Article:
Difference between revisions of "Susana Martinez"

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:: ''See also: [[New Mexico gubernatorial election, 2014]]''
 
:: ''See also: [[New Mexico gubernatorial election, 2014]]''
  
Martinez is running for re-election as [[Governor of New Mexico]] in 2014. {{Nov2014genelection}}.<ref> [http://www.abqjournal.com/main/2012/12/10/news/martine-zwastes-no-time-preparing-for-next-run.html ''Albuquerque Journal,'' "Martinez Wastes No Time Preparing for Next Run," December 10, 2012] </ref>
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Martinez is running for re-election as [[Governor of New Mexico]] in 2014. Martinez was uncontested in the primary on June 3, 2014.{{Nov2014genelection}} <ref>[http://www.abqjournal.com/main/2012/12/10/news/martine-zwastes-no-time-preparing-for-next-run.html ''Albuquerque Journal,'' "Martinez Wastes No Time Preparing for Next Run," December 10, 2012]</ref>
  
 
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Revision as of 17:35, 3 June 2014

Susana Martinez
Susana Martinez headshot.jpg
Governor of New Mexico
Incumbent
In office
2011 - Present
Term ends
2015
Years in position 3
PartyRepublican
PredecessorBill Richardson (D)
Compensation
Base salary$110,000
Elections and appointments
First electedNovember 2, 2010
Next generalNovember 4, 2014
Campaign $$7,581,963
Term limits2 consecutive terms
Prior offices
District Attorney, 3rd Judicial District, Doña Ana County
1997-2011
Education
High schoolRiverside High School, El Paso (1977)
Bachelor'sUniversity of Texas at El Paso
J.D.University of Oklahoma College of Law
Personal
BirthdayJuly 14, 1959
Place of birthEl Paso, Texas
ProfessionAttorney
Websites
Office website
Personal website
Campaign website
Susana Martinez, (born July 14, 1959, in El Paso, Texas) is the 31st and current Governor of New Mexico. A Republican, Martinez won election on November 2, 2010, defeating former Lieutenant Governor Diane Denish (D) with 53.3 percent of the vote. Martinez is New Mexico's first female governor as well as the nation's first female Hispanic governor.[1] She is seeking re-election in 2014.[2]

An attorney by trade, Martinez previously served as District Attorney for the 3rd Judicial District in Doña Ana County, New Mexico, from 1997 until 2011.[3]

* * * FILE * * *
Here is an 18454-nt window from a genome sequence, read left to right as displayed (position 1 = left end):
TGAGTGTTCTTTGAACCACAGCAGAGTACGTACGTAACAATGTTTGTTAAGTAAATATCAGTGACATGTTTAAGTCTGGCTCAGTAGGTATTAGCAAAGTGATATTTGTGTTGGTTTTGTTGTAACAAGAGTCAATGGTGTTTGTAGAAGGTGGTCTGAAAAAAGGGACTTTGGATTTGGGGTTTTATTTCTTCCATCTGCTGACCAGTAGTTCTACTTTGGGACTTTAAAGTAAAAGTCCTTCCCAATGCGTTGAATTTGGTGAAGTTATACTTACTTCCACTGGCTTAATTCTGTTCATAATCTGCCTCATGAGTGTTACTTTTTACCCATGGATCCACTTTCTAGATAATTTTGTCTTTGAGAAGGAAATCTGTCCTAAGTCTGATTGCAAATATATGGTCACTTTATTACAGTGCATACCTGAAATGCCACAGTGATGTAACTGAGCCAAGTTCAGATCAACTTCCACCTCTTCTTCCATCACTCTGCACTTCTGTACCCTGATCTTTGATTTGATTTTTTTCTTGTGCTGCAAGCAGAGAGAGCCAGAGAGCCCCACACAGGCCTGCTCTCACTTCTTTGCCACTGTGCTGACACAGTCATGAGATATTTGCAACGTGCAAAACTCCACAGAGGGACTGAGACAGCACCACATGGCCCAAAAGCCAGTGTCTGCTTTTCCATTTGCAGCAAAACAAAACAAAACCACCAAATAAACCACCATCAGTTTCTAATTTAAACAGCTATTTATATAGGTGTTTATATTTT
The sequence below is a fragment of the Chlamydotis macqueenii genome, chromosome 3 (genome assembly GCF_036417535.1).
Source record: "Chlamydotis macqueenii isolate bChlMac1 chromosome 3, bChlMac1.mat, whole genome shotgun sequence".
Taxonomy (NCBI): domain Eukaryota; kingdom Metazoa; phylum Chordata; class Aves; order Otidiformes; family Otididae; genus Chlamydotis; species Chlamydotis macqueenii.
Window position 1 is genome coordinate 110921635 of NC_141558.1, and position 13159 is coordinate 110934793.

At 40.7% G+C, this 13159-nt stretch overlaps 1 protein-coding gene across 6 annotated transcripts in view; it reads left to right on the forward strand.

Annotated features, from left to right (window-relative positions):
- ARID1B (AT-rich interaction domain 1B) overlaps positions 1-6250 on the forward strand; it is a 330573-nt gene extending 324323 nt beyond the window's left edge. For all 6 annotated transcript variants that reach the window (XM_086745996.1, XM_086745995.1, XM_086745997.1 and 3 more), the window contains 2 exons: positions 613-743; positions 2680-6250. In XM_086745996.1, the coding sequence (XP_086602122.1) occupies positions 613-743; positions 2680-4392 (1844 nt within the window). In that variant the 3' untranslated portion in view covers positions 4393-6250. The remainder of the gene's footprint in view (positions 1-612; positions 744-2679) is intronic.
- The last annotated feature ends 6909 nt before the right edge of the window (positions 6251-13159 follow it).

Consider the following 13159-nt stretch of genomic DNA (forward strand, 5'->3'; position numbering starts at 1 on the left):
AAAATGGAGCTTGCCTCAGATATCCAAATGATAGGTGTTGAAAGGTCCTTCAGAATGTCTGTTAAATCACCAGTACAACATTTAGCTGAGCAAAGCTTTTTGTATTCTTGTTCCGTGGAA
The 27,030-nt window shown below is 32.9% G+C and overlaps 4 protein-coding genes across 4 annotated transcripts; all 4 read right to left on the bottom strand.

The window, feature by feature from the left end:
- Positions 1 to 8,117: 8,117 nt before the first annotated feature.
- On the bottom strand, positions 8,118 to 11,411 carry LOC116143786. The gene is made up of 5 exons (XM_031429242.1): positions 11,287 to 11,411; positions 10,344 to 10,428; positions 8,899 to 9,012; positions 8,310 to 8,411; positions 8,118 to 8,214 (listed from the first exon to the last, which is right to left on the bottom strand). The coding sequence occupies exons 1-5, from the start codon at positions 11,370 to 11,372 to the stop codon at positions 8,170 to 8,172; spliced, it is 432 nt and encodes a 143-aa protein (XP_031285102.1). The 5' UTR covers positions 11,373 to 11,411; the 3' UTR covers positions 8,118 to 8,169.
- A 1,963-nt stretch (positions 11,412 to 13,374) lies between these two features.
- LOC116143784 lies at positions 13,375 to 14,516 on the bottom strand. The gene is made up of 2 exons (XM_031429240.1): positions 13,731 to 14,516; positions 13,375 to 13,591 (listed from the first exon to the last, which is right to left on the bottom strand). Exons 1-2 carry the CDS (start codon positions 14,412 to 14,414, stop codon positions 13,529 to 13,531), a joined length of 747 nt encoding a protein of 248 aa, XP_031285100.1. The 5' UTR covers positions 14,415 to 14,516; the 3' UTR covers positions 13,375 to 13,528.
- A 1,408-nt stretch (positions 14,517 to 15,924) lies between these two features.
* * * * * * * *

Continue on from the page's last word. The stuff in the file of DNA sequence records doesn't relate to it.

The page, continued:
An analysis of Republican governors by Nate Silver of the New York Times in April 2013 ranked Martinez as the 24th most conservative governor in the country.[4]

Martinez was a Democrat until 1995, when she switched to the Republican Party.[5]

Biography

Martinez grew up in the Rio Grande Valley in El Paso, Texas, where she worked as a security guard for the business her parents started and ran from their home. Her father, a former Golden Gloves boxer, was the deputy sheriff for El Paso County.

After college and law school, Martinez moved to New Mexico in the 1980s. She and her husband, Chuck Franco, live in Las Cruces. Franco currently serves as the Doña Ana County Undersheriff and has worked in law enforcement for 30 years.

She has one stepson, Carlos, who serves in the U.S. Navy.

In August 2012, she was included in a list of 20 Latino political rising stars compiled by the San Francisco Chronicle[6] and in 2013 Time Magazine named her one of the 100 most influential people in the world.[7]

Education

  • University of Oklahoma College of Law
  • University of Texas at El Paso
  • Riverside High School, El Paso, 1977

Political Career

Governor of New Mexico (2011-present)

Issues

Third grade retention

In November 2013, Martinez supported the idea of retaining students who cannot read at a minimal level by the end of the third grade, while most Democrats opposed the idea. Martinez and supporters have attempted and failed to get the legislature to pass a third-grade retention bill. She planned to introduce the measure again in 2014.[8]

Affordable Care Act ("Obamacare")
See also: Healthcare.gov website rollout and Health insurance policy cancellations since Obamacare